My way freight expert noted, however, that “by the book” is a more attainable approach on model railroads, because our cars don’t have the mass to for kicking cars or to take advantage of the slight grades one might find on a spur. Still, very interesting stuff. Not only has my understanding of switching improved, but so has my appreciation for the talents of train crews.

While full names will not be revealed shared to protect the reputations of my sources, my thanks to G, J and D for their input!

8 thoughts on “Brakes + Air: When + Where?

  1. Very informative sequence. For decades we would have just rolled up, backed in to do the pickup, done the spots and flown out of town. This shows how much we missed in the process.

    Mike

    • Thanks Mike. That’s why I thought I would share it here.

      This is not at all like the “set the throttle to a slowish speed then flick the direction switch back and forth when you’re over the magnet to uncouple” style of operating I first learned, all those years ago – shortly after I graduated from the “how fast does it go?” and “Gomez Addams” schools of operation.

      It’s great to be here.

  2. I just read your comments and viewed your photos. We operate a little like that, but we do not stop before banging into a car that is set out to open the knuckle and make sure they are aligned. I’m going to go out to my layout now and try your sequennce out. We are also going to be at Dave Adams layout tomorrow for our semi monthly session and I will bring these ideas up to the guys.

    • Hi Mike:
      Try to add the stop. In order to couple, a cut lever needs to be pulled to open a knuckle. I suppose that could be done on the fly – but much safer for the brakeman to stop the train. It also gives the brakeman a chance to ensure the couplers are lined up (no centering springs on the prototype!)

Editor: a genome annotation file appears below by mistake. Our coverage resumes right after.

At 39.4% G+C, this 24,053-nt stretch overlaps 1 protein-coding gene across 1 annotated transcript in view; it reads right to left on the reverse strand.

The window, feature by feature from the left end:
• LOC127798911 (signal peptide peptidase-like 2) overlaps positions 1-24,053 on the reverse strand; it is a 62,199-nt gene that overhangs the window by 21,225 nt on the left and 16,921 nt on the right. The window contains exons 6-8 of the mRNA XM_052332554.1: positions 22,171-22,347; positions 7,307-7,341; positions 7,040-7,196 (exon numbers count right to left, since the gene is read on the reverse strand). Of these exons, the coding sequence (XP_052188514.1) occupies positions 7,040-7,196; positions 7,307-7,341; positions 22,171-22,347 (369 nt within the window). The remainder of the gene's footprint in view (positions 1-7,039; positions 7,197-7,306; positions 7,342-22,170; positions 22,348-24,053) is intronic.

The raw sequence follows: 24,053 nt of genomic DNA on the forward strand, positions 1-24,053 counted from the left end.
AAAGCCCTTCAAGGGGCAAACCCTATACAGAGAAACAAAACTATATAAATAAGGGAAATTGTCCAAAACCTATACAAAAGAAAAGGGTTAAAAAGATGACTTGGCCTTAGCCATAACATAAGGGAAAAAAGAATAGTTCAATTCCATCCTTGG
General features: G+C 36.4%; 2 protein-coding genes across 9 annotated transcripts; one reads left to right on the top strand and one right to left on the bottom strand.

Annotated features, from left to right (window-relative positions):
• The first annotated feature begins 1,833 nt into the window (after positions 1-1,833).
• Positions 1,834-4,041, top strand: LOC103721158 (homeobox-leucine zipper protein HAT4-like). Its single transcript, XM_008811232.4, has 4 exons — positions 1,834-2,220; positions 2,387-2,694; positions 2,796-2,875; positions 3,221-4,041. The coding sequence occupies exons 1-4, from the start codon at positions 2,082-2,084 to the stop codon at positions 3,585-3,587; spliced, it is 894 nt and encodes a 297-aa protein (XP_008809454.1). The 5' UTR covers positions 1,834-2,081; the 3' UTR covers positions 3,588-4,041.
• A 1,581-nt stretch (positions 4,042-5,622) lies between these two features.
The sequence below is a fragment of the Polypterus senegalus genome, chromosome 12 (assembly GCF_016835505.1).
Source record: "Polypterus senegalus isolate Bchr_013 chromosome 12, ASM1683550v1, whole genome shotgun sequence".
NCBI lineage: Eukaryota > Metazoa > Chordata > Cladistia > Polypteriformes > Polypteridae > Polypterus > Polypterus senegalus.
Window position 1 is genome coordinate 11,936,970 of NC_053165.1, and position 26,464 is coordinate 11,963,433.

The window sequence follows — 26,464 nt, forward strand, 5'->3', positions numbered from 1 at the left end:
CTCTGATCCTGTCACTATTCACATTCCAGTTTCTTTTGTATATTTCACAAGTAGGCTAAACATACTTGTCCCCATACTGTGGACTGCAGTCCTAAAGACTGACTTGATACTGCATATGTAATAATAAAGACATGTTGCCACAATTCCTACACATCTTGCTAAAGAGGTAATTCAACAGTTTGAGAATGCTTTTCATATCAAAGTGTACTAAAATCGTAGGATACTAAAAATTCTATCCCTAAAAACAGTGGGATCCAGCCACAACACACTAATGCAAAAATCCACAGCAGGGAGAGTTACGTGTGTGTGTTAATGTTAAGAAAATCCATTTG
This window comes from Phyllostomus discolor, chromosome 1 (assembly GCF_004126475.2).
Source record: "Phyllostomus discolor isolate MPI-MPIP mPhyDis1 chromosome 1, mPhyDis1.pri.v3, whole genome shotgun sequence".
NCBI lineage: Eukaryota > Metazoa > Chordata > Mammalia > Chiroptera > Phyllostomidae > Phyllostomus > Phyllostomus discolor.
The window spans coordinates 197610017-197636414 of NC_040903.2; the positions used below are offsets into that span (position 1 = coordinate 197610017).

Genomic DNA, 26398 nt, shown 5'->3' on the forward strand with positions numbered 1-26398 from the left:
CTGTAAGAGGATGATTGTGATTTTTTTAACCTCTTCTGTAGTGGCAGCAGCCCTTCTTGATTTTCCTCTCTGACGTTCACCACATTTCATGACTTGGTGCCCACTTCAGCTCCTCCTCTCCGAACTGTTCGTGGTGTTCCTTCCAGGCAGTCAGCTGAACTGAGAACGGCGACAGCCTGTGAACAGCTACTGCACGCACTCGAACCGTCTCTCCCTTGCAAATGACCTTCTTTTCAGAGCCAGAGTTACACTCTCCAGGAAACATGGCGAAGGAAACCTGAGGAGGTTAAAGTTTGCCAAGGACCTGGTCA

On a layout, I would make a brief stop about an inch away from the car to be picked up.
      Let me know how it works out!

        • Hi Darel:
          Thanks for the nice words – glad you’re enjoying it.
          Yes, it’s an important story: Thanks for posting that on your blog. It sounds like the couplers were not properly aligned and he was trying to do that by giving one of them a shove with his foot. A nasty bit of business for sure.
          All of the brakemen on my layout use a large uncoupling tool to align the couplers. A cocktail skewer would also work, of course. That said, I will have to remind them to NOT use their feet!

  3. Trevor;
    l’ve been working my test layout in this manner while coming up with a design for my new layout. A simple inglenook, using the ‘corrected’ procedures I found 20 minutes gone by in a flash.

    And it was the best experience I’d had up to that point too since I programmed the physics into the loco. You really have to think about what you are doing, before you do it. Just adds so much more to the operating session.

    • Hi Andrew:
      Glad this post was useful to you. It’s eye-opening just how much time is required when one is following prototype procedures – and how it feels like time is flying by.
      Another thing about doing this: For years, I’ve been pursuing what some people call “Finescale Operations” and with each layout that I’ve built, I’ve found I need less complexity in order for the layout to be satisfying. That translates into less money spent on track and equipment, and more time to devote to things like scratch-building structures.
      Cheers!